Democracy and elections
I am writing in response to the recent column by Raymond Critch “Why should every vote count?” (Sept. 29th). Mr. Critch describes his feeling of disenfranchisement due to the process that led to the selection of a new Premier of Newfoundland and Labrador – a process not involving public elections.
However, as Mr. Critch himself alludes by quoting John Kenneth Galbraith, elections are in fact not a tool of democracy but rather a way to inoculate the population against the feeling that the government is not theirs.
Mr. Critch also points out that democracy originally did not rely on elections to select political decision makers. In ancient Greece everybody knew that elections are typical to oligarchies, like Sparta, while democracies, like Athens, used sortition. Sortition is the mechanism of selecting decision makers by drawing lots – generating a decision making body that is statistically representative of the entire population.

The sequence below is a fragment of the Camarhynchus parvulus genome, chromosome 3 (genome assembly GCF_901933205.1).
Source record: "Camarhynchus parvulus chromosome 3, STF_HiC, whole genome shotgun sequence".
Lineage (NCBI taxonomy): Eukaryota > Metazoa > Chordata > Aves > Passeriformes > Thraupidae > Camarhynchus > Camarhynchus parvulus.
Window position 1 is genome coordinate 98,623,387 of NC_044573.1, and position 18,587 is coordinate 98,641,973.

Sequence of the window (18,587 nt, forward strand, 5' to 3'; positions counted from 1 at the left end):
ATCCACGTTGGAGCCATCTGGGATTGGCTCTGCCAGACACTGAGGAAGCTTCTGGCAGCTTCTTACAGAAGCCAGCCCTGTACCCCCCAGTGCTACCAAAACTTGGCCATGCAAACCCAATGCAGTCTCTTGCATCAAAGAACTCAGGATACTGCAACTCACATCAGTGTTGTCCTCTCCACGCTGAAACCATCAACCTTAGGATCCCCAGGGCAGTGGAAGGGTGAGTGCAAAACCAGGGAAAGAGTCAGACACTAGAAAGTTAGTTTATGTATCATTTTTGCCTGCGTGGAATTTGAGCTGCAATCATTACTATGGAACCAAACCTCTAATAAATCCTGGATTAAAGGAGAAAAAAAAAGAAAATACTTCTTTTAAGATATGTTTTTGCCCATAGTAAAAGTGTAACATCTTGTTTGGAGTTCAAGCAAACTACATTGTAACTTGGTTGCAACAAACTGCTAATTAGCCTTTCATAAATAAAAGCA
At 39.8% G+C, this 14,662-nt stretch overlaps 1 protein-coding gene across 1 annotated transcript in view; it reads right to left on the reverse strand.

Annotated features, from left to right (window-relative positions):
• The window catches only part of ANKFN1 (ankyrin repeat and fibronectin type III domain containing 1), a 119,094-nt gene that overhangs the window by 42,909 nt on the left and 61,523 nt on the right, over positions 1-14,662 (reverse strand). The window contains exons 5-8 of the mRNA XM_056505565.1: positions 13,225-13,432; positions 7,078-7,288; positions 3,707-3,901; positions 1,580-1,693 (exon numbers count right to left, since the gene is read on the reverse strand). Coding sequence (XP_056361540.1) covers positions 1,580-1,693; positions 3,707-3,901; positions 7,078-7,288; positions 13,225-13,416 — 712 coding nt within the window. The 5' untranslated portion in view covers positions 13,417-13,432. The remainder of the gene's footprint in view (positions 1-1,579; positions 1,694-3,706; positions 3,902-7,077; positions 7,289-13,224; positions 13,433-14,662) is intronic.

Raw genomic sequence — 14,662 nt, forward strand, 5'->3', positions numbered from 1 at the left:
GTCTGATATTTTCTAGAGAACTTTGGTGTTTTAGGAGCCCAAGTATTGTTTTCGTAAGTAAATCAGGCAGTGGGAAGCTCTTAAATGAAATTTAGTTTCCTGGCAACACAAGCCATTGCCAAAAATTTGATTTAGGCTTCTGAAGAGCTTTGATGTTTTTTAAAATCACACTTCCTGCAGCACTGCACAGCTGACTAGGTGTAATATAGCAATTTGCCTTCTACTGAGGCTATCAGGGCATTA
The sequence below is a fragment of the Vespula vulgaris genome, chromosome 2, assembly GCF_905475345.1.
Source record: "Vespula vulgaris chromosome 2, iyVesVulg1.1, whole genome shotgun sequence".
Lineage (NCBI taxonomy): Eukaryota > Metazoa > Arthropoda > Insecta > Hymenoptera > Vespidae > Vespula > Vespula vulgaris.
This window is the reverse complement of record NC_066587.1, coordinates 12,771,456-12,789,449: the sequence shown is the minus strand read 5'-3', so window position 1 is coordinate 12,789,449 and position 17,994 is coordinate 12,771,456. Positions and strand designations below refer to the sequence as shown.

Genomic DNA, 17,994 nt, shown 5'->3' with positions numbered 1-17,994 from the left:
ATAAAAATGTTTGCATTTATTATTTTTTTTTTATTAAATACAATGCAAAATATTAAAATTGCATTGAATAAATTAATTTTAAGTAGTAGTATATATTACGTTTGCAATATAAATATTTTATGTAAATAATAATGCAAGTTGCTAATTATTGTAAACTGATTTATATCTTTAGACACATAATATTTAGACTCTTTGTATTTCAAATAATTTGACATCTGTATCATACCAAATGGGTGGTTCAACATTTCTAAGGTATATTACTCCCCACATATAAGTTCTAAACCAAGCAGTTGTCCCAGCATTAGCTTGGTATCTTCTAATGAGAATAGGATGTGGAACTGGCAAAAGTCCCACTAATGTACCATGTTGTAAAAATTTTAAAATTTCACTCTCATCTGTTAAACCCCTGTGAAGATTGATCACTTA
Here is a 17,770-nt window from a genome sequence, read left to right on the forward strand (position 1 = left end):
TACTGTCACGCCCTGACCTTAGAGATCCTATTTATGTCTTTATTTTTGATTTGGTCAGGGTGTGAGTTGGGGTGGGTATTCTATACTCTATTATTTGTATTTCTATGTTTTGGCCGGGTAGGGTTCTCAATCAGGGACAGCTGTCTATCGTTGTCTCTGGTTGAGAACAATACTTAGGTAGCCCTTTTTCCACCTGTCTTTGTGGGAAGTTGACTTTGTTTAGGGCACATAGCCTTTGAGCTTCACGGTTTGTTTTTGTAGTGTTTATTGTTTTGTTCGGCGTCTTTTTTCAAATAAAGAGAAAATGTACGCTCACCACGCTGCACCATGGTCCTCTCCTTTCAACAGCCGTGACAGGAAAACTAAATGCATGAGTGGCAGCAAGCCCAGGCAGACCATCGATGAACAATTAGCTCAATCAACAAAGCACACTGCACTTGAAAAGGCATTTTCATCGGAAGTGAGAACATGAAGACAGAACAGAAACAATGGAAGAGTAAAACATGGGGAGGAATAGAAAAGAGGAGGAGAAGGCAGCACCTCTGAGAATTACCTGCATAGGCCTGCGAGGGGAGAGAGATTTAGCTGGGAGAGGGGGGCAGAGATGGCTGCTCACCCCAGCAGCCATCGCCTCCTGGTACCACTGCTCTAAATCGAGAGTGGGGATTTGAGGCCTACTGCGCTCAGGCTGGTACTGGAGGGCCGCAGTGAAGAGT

Modern society is trapped in a situation where we have an elections-based elite-dominated political system and yet we call it “a democracy”. We are unhappy with it, and yet we keep venerating it. Until we free ourselves from identifying elections with democracy we will not be able to start working our way toward what can properly described as democracy.
Only rule by a statistically representative body – a portrait of the people in miniature – can produce a democracy: rule by the people for the people.